My sister and her husband recently visited our homestead, and upon being “greeted” by our male guinea, my brother-in-law exclaimed good-naturedly, “Oh look, it’s a space chicken!” And really, that’s pretty much how it feels to meet a guinea for the first time.
Though the guinea fowl has been on farms and homesteads for centuries, it’s never seemed to make it into the popular farm imagery. You’ll be hard pressed to find a toy guinea fowl joining the ranks next to the play-school horses and cows.
Though I can’t figure out why this endearingly ugly bird has been denied a seat at the popular kids’ table, I still think they are an important part of rural life, and fascinating too! So, if you have recently discovered the barnyard’s best-kept secret and want to add some spice to your poultry population, here’s what you need to know about keeping, raising, and enjoying guinea fowl.
What Is A Guinea Fowl?
Guinea fowls are the loudest, weirdest-looking, and most bizarre-acting creature in any rural plot. Though they are not closely related to chickens, they look like what an alien’s drawing of a chicken might be if they only caught a glance of one from their spaceship. These birds are rather boat-shaped, with subtle tails and wide wings. They have strong running legs and feet.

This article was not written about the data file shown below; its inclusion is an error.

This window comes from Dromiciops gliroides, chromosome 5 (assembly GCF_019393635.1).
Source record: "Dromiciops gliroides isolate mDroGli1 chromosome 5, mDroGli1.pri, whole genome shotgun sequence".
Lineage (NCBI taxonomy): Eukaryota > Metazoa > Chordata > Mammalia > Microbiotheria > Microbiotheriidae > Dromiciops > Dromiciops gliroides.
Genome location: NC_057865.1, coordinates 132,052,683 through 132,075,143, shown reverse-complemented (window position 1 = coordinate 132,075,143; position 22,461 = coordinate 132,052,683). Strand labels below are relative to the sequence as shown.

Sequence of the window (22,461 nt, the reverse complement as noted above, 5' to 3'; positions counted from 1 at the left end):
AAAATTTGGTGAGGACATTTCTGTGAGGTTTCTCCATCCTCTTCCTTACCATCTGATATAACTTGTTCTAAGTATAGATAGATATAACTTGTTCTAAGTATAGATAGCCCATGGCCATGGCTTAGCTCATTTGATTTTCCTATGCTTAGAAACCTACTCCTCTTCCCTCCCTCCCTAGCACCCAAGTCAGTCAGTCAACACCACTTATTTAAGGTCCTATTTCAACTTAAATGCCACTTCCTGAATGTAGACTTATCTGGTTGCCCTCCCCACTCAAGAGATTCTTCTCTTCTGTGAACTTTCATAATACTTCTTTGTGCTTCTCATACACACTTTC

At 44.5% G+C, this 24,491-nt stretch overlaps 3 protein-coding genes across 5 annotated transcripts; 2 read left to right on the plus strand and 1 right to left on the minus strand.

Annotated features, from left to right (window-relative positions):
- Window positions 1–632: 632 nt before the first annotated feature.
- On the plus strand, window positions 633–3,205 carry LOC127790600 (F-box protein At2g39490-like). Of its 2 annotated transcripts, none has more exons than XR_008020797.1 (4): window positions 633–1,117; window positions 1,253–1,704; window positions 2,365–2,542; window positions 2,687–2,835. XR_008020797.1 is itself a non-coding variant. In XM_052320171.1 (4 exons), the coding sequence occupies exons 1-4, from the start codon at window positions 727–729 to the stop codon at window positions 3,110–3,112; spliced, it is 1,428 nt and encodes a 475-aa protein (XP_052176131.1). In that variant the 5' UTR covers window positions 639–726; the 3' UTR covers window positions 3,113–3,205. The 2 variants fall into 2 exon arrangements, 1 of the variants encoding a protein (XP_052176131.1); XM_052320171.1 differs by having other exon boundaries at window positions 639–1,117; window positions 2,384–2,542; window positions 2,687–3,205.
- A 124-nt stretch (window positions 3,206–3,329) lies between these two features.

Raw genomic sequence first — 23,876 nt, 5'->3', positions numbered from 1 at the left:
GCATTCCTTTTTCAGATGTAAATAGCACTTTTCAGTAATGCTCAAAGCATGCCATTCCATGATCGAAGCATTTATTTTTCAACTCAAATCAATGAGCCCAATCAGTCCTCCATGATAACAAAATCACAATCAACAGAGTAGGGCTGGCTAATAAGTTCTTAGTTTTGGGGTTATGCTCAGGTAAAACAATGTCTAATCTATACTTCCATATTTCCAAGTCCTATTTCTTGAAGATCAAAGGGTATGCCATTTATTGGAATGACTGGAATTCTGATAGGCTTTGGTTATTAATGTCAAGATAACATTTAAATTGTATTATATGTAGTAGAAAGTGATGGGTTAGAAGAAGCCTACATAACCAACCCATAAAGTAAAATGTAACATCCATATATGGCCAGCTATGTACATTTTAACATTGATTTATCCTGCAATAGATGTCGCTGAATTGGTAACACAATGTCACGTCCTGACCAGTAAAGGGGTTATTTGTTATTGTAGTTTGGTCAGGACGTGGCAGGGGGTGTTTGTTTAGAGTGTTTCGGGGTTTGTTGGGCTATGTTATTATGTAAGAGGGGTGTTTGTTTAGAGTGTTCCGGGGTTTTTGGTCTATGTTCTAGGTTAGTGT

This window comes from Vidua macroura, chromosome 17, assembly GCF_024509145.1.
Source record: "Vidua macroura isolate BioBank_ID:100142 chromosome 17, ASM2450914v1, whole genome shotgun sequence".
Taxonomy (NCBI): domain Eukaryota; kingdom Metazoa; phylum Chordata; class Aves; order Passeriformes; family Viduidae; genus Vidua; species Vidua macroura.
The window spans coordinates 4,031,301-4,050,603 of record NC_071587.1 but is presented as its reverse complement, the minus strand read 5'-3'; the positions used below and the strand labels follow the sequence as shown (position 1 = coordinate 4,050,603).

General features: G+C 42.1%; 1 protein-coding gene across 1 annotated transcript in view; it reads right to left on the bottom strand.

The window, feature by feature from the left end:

Their somewhat scrawny, iridescent necks rise from their shoulders and end in an unexpectedly bald, white-skinned head, crowned with a horn-like nub that can be nearly dinosaur-like on the males.
Guineas’ powerful-looking beaks are wreathed by some of the most awkward, cup-shaped wattles you can imagine—I still don’t understand how they manage to drink water. They come in quite a few color variations, but the most common forms you’ll see in the U.S. are probably the Pearl form—the white-spotted, dark-grey birds that most resemble their wild counterparts.